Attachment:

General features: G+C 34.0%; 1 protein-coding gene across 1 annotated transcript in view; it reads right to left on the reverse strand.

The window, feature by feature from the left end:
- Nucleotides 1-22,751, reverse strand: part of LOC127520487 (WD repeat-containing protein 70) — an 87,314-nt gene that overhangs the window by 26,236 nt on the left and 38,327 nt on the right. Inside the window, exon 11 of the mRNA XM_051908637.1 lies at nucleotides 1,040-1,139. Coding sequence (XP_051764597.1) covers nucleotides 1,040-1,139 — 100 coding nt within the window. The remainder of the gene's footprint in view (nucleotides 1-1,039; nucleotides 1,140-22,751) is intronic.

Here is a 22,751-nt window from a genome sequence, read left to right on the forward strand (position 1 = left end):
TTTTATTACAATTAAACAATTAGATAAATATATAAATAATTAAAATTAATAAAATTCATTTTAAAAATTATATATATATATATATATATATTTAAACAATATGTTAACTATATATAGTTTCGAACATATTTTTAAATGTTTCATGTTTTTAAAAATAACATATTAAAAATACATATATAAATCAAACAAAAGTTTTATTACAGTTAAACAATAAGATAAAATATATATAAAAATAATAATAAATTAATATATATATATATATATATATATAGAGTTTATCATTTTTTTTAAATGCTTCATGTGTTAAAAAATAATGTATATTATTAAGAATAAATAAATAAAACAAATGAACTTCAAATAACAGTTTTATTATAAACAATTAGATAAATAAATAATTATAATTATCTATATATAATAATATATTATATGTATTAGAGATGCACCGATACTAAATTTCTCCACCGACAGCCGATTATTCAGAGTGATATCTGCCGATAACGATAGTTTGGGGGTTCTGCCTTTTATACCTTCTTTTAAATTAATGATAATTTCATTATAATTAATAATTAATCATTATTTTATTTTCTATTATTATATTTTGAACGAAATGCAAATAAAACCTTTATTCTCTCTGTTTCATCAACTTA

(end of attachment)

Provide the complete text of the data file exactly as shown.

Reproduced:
General features: G+C 34.0%; 1 protein-coding gene across 1 annotated transcript in view; it reads right to left on the reverse strand.

The window, feature by feature from the left end:
- Nucleotides 1-22,751, reverse strand: part of LOC127520487 (WD repeat-containing protein 70) — an 87,314-nt gene that overhangs the window by 26,236 nt on the left and 38,327 nt on the right. Inside the window, exon 11 of the mRNA XM_051908637.1 lies at nucleotides 1,040-1,139. Coding sequence (XP_051764597.1) covers nucleotides 1,040-1,139 — 100 coding nt within the window. The remainder of the gene's footprint in view (nucleotides 1-1,039; nucleotides 1,140-22,751) is intronic.

Here is a 22,751-nt window from a genome sequence, read left to right on the forward strand (position 1 = left end):
TTTTATTACAATTAAACAATTAGATAAATATATAAATAATTAAAATTAATAAAATTCATTTTAAAAATTATATATATATATATATATATATTTAAACAATATGTTAACTATATATAGTTTCGAACATATTTTTAAATGTTTCATGTTTTTAAAAATAACATATTAAAAATACATATATAAATCAAACAAAAGTTTTATTACAGTTAAACAATAAGATAAAATATATATAAAAATAATAATAAATTAATATATATATATATATATATATATAGAGTTTATCATTTTTTTTAAATGCTTCATGTGTTAAAAAATAATGTATATTATTAAGAATAAATAAATAAAACAAATGAACTTCAAATAACAGTTTTATTATAAACAATTAGATAAATAAATAATTATAATTATCTATATATAATAATATATTATATGTATTAGAGATGCACCGATACTAAATTTCTCCACCGACAGCCGATTATTCAGAGTGATATCTGCCGATAACGATAGTTTGGGGGTTCTGCCTTTTATACCTTCTTTTAAATTAATGATAATTTCATTATAATTAATAATTAATCATTATTTTATTTTCTATTATTATATTTTGAACGAAATGCAAATAAAACCTTTATTCTCTCTGTTTCATCAACTTA